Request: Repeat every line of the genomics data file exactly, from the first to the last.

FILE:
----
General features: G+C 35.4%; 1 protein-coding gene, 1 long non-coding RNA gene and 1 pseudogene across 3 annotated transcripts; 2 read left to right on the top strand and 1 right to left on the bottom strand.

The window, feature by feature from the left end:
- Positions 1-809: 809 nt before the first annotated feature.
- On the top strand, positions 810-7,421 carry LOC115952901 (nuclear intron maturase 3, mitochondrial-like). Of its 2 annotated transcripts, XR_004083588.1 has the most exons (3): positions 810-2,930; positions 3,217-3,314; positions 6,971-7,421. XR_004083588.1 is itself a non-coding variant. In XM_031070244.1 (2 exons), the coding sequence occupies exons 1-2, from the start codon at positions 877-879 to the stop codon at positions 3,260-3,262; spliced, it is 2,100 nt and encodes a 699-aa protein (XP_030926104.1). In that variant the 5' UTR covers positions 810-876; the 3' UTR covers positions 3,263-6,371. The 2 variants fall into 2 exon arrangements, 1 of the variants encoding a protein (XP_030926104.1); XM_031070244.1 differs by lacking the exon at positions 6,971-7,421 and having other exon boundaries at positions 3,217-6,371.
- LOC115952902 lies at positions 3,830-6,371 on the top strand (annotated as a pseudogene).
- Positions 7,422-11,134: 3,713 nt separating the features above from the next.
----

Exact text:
General features: G+C 35.4%; 1 protein-coding gene, 1 long non-coding RNA gene and 1 pseudogene across 3 annotated transcripts; 2 read left to right on the top strand and 1 right to left on the bottom strand.

The window, feature by feature from the left end:
- Positions 1-809: 809 nt before the first annotated feature.
- On the top strand, positions 810-7,421 carry LOC115952901 (nuclear intron maturase 3, mitochondrial-like). Of its 2 annotated transcripts, XR_004083588.1 has the most exons (3): positions 810-2,930; positions 3,217-3,314; positions 6,971-7,421. XR_004083588.1 is itself a non-coding variant. In XM_031070244.1 (2 exons), the coding sequence occupies exons 1-2, from the start codon at positions 877-879 to the stop codon at positions 3,260-3,262; spliced, it is 2,100 nt and encodes a 699-aa protein (XP_030926104.1). In that variant the 5' UTR covers positions 810-876; the 3' UTR covers positions 3,263-6,371. The 2 variants fall into 2 exon arrangements, 1 of the variants encoding a protein (XP_030926104.1); XM_031070244.1 differs by lacking the exon at positions 6,971-7,421 and having other exon boundaries at positions 3,217-6,371.
- LOC115952902 lies at positions 3,830-6,371 on the top strand (annotated as a pseudogene).
- Positions 7,422-11,134: 3,713 nt separating the features above from the next.